Why? Because one particular five-minute video continually referred to me and other folk with BPD as ‘The Borderline‘, as if I were an object of curiosity in a museum. If we all took that attitude, then would we call other people with illnesses such as pneumonia or cancer by their diagnosis, i.e. how is ‘The Pneumonia‘ today, or, have you spoken to ‘The Cancer‘ this morning? I think not. Am I being unreasonable in asking to be spoken of respectfully, and not just seen as my diagnosis, but, as a warm, thoughtful and reasonably intelligent human being that I try to be to the best of my ability?

man in box

Image courtesy of ibtimes.com

Well … back to where I started – Facebook (friend or foe?). It has its problems; there’s no doubt about that – it certainly gets a mixed review from me. I have made ‘friends’, but I have also lost a few. I’ve read some good articles and posts, and some dreadful, misinformative posts too. I’ve joined and left a few groups over the time I’ve been with FB (far too long, I’m beginning to think). It can bring people together but it probably also causes more wars between them too. I’ve deleted and deactivated my account more times than I can remember and for various reasons but I’m always sucked back into its vices after a few weeks (fickle by name, fickle by nature).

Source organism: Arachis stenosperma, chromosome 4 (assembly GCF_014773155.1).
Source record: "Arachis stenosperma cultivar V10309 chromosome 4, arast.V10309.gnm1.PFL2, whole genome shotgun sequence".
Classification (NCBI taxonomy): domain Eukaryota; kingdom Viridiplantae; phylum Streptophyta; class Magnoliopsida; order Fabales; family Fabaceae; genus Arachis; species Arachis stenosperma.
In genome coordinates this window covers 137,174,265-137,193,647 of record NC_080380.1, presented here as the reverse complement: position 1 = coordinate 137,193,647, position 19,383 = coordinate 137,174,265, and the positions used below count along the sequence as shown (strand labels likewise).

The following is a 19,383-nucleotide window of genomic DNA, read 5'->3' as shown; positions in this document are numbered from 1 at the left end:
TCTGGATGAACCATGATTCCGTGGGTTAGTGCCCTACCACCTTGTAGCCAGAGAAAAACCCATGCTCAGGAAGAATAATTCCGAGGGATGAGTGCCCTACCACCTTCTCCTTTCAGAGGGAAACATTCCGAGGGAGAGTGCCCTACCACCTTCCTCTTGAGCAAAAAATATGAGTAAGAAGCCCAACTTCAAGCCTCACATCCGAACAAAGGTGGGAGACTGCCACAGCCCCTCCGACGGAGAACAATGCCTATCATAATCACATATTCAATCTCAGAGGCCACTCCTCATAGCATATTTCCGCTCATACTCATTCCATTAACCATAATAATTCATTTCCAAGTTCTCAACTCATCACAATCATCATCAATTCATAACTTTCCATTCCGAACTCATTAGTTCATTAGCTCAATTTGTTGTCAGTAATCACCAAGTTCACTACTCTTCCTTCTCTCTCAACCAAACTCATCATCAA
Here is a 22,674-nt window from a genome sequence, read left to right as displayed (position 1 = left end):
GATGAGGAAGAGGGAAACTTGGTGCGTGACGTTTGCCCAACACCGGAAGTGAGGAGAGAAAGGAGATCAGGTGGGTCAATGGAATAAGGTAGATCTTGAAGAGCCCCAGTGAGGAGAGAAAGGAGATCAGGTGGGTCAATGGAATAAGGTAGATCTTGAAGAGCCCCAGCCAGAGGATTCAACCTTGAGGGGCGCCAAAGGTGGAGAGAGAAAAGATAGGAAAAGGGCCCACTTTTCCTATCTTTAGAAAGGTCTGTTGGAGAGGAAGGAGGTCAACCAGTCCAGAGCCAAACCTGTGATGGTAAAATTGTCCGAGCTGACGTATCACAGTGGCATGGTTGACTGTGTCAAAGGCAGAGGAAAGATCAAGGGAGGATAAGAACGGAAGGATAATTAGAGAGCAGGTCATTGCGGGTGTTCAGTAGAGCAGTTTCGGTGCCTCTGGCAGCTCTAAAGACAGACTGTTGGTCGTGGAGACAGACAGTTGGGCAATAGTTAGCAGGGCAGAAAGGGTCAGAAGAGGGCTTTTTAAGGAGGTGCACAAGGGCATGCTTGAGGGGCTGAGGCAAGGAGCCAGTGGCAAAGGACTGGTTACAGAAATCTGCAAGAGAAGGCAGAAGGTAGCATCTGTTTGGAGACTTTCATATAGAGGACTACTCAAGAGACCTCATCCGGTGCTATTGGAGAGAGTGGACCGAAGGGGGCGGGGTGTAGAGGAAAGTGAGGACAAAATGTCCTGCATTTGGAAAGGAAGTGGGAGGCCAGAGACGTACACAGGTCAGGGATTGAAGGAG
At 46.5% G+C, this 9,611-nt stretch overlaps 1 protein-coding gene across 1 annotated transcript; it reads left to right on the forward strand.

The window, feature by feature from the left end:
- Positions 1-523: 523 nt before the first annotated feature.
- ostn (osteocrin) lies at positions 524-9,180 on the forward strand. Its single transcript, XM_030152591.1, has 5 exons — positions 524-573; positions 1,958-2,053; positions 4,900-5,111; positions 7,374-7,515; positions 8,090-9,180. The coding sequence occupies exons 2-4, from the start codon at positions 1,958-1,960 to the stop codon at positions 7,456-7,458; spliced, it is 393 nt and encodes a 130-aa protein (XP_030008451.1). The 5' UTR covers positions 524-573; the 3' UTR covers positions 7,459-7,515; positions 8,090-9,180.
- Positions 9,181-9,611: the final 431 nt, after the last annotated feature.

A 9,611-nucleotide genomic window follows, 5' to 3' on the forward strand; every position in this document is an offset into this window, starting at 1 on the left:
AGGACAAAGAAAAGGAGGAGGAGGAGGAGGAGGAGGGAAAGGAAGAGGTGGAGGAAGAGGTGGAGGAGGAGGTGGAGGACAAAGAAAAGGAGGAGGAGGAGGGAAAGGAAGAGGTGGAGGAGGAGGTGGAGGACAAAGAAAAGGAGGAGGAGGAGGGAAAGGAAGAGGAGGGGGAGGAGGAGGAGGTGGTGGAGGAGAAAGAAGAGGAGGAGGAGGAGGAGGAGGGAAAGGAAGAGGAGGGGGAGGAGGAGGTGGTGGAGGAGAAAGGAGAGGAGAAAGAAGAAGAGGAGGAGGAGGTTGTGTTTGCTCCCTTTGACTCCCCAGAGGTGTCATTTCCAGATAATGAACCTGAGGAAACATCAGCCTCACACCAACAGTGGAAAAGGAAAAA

Social media, in general, has a hell of a lot to answer for; not just Facebook, but also, Twitter, LinkedIn, Google Plus+, Instagram, YouTube, Tumblr etc (I have to say I’m not with many of them, though). What about WordPress here, and Blogger etc – do you consider them to be social media in some way too? After all, we have followers that stay, followers that go. Some participate – some sit in the back row and watch – however, both are fine with me. I write because I enjoy it – sometimes I make sense; other times, not so. I have made sense in the past, though – I have written two books a good while ago, both more serious poetry (some of which I’ve shared over the years). Finally, I’ve also been known to rant. However, just now, I think I am mortal danger of beginning to ramble so here I will stop and bid you adieu 🙂